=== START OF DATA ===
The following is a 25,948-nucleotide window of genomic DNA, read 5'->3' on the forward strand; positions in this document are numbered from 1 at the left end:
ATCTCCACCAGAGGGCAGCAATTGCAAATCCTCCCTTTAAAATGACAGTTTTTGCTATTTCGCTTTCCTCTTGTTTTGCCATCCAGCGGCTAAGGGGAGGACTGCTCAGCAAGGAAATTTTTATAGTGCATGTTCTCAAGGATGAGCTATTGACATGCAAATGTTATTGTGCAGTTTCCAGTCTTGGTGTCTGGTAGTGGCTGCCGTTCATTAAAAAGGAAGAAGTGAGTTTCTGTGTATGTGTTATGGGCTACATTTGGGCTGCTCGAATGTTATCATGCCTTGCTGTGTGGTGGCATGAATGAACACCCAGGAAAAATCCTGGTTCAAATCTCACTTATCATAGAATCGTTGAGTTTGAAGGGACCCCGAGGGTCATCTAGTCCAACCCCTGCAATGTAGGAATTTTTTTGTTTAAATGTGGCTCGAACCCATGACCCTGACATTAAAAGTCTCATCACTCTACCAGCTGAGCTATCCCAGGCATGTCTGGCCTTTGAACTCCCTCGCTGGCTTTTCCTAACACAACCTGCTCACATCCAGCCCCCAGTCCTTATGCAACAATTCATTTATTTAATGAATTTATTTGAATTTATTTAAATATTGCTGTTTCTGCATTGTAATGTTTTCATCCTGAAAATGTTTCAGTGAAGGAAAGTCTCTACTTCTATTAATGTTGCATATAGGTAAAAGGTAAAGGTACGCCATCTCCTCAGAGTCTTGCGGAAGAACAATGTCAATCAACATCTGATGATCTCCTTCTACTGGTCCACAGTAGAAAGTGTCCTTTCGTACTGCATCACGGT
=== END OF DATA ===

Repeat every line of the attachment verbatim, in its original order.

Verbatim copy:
The following is a 25,948-nucleotide window of genomic DNA, read 5'->3' on the forward strand; positions in this document are numbered from 1 at the left end:
ATCTCCACCAGAGGGCAGCAATTGCAAATCCTCCCTTTAAAATGACAGTTTTTGCTATTTCGCTTTCCTCTTGTTTTGCCATCCAGCGGCTAAGGGGAGGACTGCTCAGCAAGGAAATTTTTATAGTGCATGTTCTCAAGGATGAGCTATTGACATGCAAATGTTATTGTGCAGTTTCCAGTCTTGGTGTCTGGTAGTGGCTGCCGTTCATTAAAAAGGAAGAAGTGAGTTTCTGTGTATGTGTTATGGGCTACATTTGGGCTGCTCGAATGTTATCATGCCTTGCTGTGTGGTGGCATGAATGAACACCCAGGAAAAATCCTGGTTCAAATCTCACTTATCATAGAATCGTTGAGTTTGAAGGGACCCCGAGGGTCATCTAGTCCAACCCCTGCAATGTAGGAATTTTTTTGTTTAAATGTGGCTCGAACCCATGACCCTGACATTAAAAGTCTCATCACTCTACCAGCTGAGCTATCCCAGGCATGTCTGGCCTTTGAACTCCCTCGCTGGCTTTTCCTAACACAACCTGCTCACATCCAGCCCCCAGTCCTTATGCAACAATTCATTTATTTAATGAATTTATTTGAATTTATTTAAATATTGCTGTTTCTGCATTGTAATGTTTTCATCCTGAAAATGTTTCAGTGAAGGAAAGTCTCTACTTCTATTAATGTTGCATATAGGTAAAAGGTAAAGGTACGCCATCTCCTCAGAGTCTTGCGGAAGAACAATGTCAATCAACATCTGATGATCTCCTTCTACTGGTCCACAGTAGAAAGTGTCCTTTCGTACTGCATCACGGT